• #19
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Really, I thought I just wrote that above, no? You know, the part about it being a club in your article. And the difference between a club playing music and a small barber shop.

Anyways, its his business and his choice. Were I him, I would just play the music and movies and not lose sleep over it. Maximize your profits wherever possible.
 
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  • #20
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Restaurants and bars count as clubs now?

"HEY DUDE! LET'S GO CLUBBING AND PICK UP SOME HOT CHICKS!"
"YEAH MAN, I KNOW THIS GREAT FRENCH RESTAURANT!!"

Instead of peeing in the wind, he could simply check the laws in his area, because it's very possible there is a square-footage cutoff for when you have to pay for music. I worked in a small fitness store. Small enough that playing the radio was alright.

I worked at a McDonald's. It was big enough that music had to be paid for.
 
  • #21
2,903
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Errr, did you even read your own article?

Here's a full list of the affected clubs:

Salty Dawg II, Tucson, AZ
Foxfire Room, N. Hollywood, CA
Pelican Isle, Huntington, CA
Skylark, San Francisco, CA
Snake Pit, Denver, CO
Humphrey's East, New Haven, CT
Kashmir, West Palm Beach, FL
Tequila Willie's, Melbourne, FL
Sanctuary, Atlanta, GA
Rome Street Tavern, Carrollton, GA
O'Hare Gaslight Club, Chicago, IL
Club Paradise, Angola, IN
Registry, Crown Point,
IN Red Maple, Baltimore,
MD Holiday Inn Southfield, Southfield, MI
Razzles, Westland, MI
Janae's West, St. Louis, MO
Cody's Chinese Bistro, Raleigh, NC
Manhattan on Pearl, Nashua, NH
Fusion 215 (f/k/a Nest), New York, NY
Montage Grill, Rochester, NY
Hiro Ballroom, New York, NY
Doghouse Bar & Grill, North Royalton, OH
Nuno's Bar & Grill, Austin, TX
Oakley's, Waco, TX
Ibiza Dinner Club, Seattle, WA
It also makes no mention if they were told to take it down but refused or ignored the request of the music industry. As opposed to being blindsighted with a lawsuit.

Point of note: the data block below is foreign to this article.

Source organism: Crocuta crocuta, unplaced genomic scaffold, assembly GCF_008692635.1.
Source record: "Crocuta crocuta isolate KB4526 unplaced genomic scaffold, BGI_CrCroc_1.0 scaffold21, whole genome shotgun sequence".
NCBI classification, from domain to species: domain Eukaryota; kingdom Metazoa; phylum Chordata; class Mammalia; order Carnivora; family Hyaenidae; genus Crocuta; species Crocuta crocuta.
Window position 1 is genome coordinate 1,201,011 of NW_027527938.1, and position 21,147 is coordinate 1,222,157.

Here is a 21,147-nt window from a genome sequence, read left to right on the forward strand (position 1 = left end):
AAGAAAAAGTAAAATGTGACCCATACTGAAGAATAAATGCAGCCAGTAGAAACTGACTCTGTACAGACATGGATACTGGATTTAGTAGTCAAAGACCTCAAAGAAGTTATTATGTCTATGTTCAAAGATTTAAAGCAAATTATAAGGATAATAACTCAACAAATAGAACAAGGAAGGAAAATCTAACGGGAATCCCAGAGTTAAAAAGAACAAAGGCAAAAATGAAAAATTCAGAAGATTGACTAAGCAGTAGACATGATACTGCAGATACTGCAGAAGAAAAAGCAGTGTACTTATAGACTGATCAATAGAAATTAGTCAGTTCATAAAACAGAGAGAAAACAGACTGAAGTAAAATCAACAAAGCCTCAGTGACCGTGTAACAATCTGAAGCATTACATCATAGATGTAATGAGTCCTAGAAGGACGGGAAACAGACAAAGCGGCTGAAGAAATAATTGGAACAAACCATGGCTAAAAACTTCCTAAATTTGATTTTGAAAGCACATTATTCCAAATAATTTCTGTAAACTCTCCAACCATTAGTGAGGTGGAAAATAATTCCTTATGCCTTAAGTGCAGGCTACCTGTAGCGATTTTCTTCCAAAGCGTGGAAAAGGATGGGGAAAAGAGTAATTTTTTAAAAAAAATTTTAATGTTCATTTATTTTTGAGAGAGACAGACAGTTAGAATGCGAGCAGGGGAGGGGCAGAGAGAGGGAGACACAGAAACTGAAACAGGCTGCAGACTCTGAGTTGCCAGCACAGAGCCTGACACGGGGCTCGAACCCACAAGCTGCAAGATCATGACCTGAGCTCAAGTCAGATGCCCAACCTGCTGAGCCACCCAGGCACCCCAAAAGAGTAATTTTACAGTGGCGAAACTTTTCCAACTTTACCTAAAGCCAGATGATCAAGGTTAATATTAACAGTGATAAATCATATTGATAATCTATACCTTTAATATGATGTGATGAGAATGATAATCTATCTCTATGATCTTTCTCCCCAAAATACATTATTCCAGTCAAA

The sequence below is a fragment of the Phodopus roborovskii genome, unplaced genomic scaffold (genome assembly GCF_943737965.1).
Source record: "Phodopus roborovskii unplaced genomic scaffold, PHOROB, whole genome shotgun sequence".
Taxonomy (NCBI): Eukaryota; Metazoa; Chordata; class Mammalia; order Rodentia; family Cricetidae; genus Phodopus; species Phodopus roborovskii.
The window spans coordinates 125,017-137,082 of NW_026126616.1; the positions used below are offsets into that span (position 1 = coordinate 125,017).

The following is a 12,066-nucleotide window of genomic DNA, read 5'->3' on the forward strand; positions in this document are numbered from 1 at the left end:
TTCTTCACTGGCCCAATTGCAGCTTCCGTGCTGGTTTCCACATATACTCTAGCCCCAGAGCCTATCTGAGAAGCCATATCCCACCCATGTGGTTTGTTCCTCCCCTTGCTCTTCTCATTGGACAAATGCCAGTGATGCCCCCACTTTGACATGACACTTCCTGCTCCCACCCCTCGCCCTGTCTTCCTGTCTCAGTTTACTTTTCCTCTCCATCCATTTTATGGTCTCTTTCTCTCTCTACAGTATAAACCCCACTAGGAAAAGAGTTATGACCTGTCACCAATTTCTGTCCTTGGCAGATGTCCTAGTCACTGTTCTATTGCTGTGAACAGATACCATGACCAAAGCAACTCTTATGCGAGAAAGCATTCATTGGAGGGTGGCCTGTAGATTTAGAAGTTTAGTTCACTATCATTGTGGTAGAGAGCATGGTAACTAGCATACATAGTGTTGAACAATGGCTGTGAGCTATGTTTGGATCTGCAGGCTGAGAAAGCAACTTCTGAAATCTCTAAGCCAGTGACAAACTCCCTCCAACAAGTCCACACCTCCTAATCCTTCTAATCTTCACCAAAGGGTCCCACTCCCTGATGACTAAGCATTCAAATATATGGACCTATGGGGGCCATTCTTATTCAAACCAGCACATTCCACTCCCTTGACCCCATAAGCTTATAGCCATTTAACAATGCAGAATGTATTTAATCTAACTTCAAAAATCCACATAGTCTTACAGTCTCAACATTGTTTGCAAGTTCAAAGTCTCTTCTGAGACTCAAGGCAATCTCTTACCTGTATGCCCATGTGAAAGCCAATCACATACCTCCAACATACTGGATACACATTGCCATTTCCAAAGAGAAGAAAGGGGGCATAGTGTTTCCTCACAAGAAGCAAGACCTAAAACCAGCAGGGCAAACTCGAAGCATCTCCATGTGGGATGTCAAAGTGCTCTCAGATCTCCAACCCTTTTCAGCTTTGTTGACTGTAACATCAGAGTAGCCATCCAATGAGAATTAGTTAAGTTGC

Again, either way its his store and his decision to make.
 
  • #22
686
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Yes, you see, I actually read the whole article.

the varied nature of the list makes it clear that ASCAP is trying to send the message here that no matter where your bar, nightclub, restaurant, or other venue is, ASCAP reps are listening.
Did you even read the part you quoted?

Here's a full list of the affected clubs:

Salty Dawg II, Tucson, AZ
Foxfire Room, N. Hollywood, CA
Pelican Isle, Huntington, CA
Skylark, San Francisco, CA
Snake Pit, Denver, CO
Humphrey's East, New Haven, CT
Kashmir, West Palm Beach, FL
Tequila Willie's, Melbourne, FL
Sanctuary, Atlanta, GA
Rome Street Tavern, Carrollton, GA
O'Hare Gaslight Club, Chicago, IL
Club Paradise, Angola, IN
Registry, Crown Point,
IN Red Maple, Baltimore,
MD Holiday Inn Southfield, Southfield, MI
Razzles, Westland, MI
Janae's West, St. Louis, MO
Cody's Chinese Bistro, Raleigh, NC
Manhattan on Pearl, Nashua, NH
Fusion 215 (f/k/a Nest), New York, NY
Montage Grill, Rochester, NY
Hiro Ballroom, New York, NY
Doghouse Bar & Grill, North Royalton, OH
Nuno's Bar & Grill, Austin, TX
Oakley's, Waco, TX
Ibiza Dinner Club, Seattle, WA
DUDE!! LET'S GO TO THE BISTRO AND PICK UP HOT CHICKS WOOO!!!
 
  • #23
tiny-tim
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… fair use only applies to your own use …

I believe as long as one does not sell the songs/tunes, but simply plays them, then one can legally play any music one likes under fair use.
Nooo … fair use doesn't come into it … fair use only applies to your own use … if you use it in your business for your customers to hear (as opposed to listening to it on your own headphones), then you have to pay for it.

For the law in the UK, see: http://www.mcps-prs-alliance.co.uk/about_us/yourquestionsanswered/Pages/WhohastohaveaPRSMusicLicence.aspx:
WHO HAS TO HAVE A PRS MUSIC LICENCE?

Any location or premises, outside of home, where music is played from clubs to concert halls, from discos to dentists’ waiting rooms and from trains to takeaways. The owner/proprietor of the premises is normally responsible for obtaining a PRS Music Licence for the public performance of copyright music.
There is a huge difference between playing music at a club and a small hair cut shop.

I'd say its very, very, very, very, very, unlikely that anyone would ever say anything about you playing music at your joint.
Yes, the difference is that the hair cut shop pays a smaller tariff.

You'll get a visit from (in the UK) the PRS sooner or later.
 
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  • #24
Astronuc
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As Vanadium50 mentioned, the playing of copyrighted music in a public place requires (in most cases) a license (and royalty payment), even if one purchased a CD or tape. The purchase of copyrighted by an individual allows the individual to listen to the music in his or her own private places, e.g. home, office, car, . . . Playing copyrighted music in a commercial establishment requires the proprietor to pay a royalty to the copyright holder or their agent/assignee. Small business 'may be' exempt, but one would need the advice of counsel to determine that.